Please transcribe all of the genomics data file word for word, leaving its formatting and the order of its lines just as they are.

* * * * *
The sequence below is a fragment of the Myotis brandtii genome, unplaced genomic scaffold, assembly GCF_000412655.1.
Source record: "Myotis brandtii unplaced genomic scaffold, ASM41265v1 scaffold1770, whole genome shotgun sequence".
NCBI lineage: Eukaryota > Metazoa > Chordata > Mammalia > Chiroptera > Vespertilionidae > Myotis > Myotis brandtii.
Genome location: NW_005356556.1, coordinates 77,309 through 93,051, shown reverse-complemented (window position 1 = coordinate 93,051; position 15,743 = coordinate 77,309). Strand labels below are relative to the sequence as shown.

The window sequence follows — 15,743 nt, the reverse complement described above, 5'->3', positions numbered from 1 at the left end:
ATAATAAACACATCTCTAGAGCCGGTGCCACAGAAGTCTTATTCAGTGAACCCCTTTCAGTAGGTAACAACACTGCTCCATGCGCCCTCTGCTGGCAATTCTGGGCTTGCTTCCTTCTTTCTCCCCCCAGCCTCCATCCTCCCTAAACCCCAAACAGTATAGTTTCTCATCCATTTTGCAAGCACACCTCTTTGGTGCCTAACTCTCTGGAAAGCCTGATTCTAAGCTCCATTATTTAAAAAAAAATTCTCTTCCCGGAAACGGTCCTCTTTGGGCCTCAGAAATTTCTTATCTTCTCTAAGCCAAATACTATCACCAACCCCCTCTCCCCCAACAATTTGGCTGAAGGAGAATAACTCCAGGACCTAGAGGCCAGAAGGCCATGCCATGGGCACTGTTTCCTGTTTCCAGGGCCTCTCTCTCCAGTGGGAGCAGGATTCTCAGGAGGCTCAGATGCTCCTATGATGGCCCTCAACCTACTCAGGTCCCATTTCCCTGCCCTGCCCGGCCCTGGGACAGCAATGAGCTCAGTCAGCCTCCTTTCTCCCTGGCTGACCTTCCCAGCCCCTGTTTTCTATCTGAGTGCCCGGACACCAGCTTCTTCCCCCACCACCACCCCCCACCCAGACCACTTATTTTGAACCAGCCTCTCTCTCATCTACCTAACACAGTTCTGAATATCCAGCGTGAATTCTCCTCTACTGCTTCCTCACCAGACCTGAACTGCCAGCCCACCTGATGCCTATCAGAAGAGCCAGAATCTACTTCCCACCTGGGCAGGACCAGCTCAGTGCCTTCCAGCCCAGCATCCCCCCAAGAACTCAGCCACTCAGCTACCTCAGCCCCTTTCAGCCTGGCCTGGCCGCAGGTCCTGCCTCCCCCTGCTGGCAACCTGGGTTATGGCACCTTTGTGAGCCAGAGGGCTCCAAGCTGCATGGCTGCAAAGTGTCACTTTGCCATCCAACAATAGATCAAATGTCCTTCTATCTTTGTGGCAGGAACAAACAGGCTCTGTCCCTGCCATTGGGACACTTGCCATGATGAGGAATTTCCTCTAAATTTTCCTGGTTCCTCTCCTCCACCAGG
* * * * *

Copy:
The sequence below is a fragment of the Myotis brandtii genome, unplaced genomic scaffold, assembly GCF_000412655.1.
Source record: "Myotis brandtii unplaced genomic scaffold, ASM41265v1 scaffold1770, whole genome shotgun sequence".
NCBI lineage: Eukaryota > Metazoa > Chordata > Mammalia > Chiroptera > Vespertilionidae > Myotis > Myotis brandtii.
Genome location: NW_005356556.1, coordinates 77,309 through 93,051, shown reverse-complemented (window position 1 = coordinate 93,051; position 15,743 = coordinate 77,309). Strand labels below are relative to the sequence as shown.

The window sequence follows — 15,743 nt, the reverse complement described above, 5'->3', positions numbered from 1 at the left end:
ATAATAAACACATCTCTAGAGCCGGTGCCACAGAAGTCTTATTCAGTGAACCCCTTTCAGTAGGTAACAACACTGCTCCATGCGCCCTCTGCTGGCAATTCTGGGCTTGCTTCCTTCTTTCTCCCCCCAGCCTCCATCCTCCCTAAACCCCAAACAGTATAGTTTCTCATCCATTTTGCAAGCACACCTCTTTGGTGCCTAACTCTCTGGAAAGCCTGATTCTAAGCTCCATTATTTAAAAAAAAATTCTCTTCCCGGAAACGGTCCTCTTTGGGCCTCAGAAATTTCTTATCTTCTCTAAGCCAAATACTATCACCAACCCCCTCTCCCCCAACAATTTGGCTGAAGGAGAATAACTCCAGGACCTAGAGGCCAGAAGGCCATGCCATGGGCACTGTTTCCTGTTTCCAGGGCCTCTCTCTCCAGTGGGAGCAGGATTCTCAGGAGGCTCAGATGCTCCTATGATGGCCCTCAACCTACTCAGGTCCCATTTCCCTGCCCTGCCCGGCCCTGGGACAGCAATGAGCTCAGTCAGCCTCCTTTCTCCCTGGCTGACCTTCCCAGCCCCTGTTTTCTATCTGAGTGCCCGGACACCAGCTTCTTCCCCCACCACCACCCCCCACCCAGACCACTTATTTTGAACCAGCCTCTCTCTCATCTACCTAACACAGTTCTGAATATCCAGCGTGAATTCTCCTCTACTGCTTCCTCACCAGACCTGAACTGCCAGCCCACCTGATGCCTATCAGAAGAGCCAGAATCTACTTCCCACCTGGGCAGGACCAGCTCAGTGCCTTCCAGCCCAGCATCCCCCCAAGAACTCAGCCACTCAGCTACCTCAGCCCCTTTCAGCCTGGCCTGGCCGCAGGTCCTGCCTCCCCCTGCTGGCAACCTGGGTTATGGCACCTTTGTGAGCCAGAGGGCTCCAAGCTGCATGGCTGCAAAGTGTCACTTTGCCATCCAACAATAGATCAAATGTCCTTCTATCTTTGTGGCAGGAACAAACAGGCTCTGTCCCTGCCATTGGGACACTTGCCATGATGAGGAATTTCCTCTAAATTTTCCTGGTTCCTCTCCTCCACCAGG